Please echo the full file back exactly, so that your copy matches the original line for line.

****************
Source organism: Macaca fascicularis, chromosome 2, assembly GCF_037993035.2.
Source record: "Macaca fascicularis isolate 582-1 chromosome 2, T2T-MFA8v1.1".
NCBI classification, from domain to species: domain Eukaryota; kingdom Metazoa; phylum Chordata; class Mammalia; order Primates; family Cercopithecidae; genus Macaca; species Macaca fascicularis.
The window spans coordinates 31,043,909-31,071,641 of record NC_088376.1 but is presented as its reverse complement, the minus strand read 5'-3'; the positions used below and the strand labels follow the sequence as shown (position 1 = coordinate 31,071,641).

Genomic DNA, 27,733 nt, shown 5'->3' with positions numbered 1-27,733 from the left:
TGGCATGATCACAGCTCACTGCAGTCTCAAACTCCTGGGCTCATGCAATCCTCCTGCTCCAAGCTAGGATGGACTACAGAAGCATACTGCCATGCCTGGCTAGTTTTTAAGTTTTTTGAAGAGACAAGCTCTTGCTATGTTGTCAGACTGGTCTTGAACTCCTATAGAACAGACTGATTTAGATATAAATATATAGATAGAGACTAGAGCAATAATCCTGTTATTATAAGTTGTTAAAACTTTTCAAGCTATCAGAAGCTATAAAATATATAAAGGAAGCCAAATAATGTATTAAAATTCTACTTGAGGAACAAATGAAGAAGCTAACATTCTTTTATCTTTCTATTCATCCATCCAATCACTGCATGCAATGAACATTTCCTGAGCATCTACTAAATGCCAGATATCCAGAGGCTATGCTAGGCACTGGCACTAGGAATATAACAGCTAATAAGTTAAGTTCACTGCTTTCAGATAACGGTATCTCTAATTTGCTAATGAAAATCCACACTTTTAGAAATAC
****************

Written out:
Source organism: Macaca fascicularis, chromosome 2, assembly GCF_037993035.2.
Source record: "Macaca fascicularis isolate 582-1 chromosome 2, T2T-MFA8v1.1".
NCBI classification, from domain to species: domain Eukaryota; kingdom Metazoa; phylum Chordata; class Mammalia; order Primates; family Cercopithecidae; genus Macaca; species Macaca fascicularis.
The window spans coordinates 31,043,909-31,071,641 of record NC_088376.1 but is presented as its reverse complement, the minus strand read 5'-3'; the positions used below and the strand labels follow the sequence as shown (position 1 = coordinate 31,071,641).

Genomic DNA, 27,733 nt, shown 5'->3' with positions numbered 1-27,733 from the left:
TGGCATGATCACAGCTCACTGCAGTCTCAAACTCCTGGGCTCATGCAATCCTCCTGCTCCAAGCTAGGATGGACTACAGAAGCATACTGCCATGCCTGGCTAGTTTTTAAGTTTTTTGAAGAGACAAGCTCTTGCTATGTTGTCAGACTGGTCTTGAACTCCTATAGAACAGACTGATTTAGATATAAATATATAGATAGAGACTAGAGCAATAATCCTGTTATTATAAGTTGTTAAAACTTTTCAAGCTATCAGAAGCTATAAAATATATAAAGGAAGCCAAATAATGTATTAAAATTCTACTTGAGGAACAAATGAAGAAGCTAACATTCTTTTATCTTTCTATTCATCCATCCAATCACTGCATGCAATGAACATTTCCTGAGCATCTACTAAATGCCAGATATCCAGAGGCTATGCTAGGCACTGGCACTAGGAATATAACAGCTAATAAGTTAAGTTCACTGCTTTCAGATAACGGTATCTCTAATTTGCTAATGAAAATCCACACTTTTAGAAATAC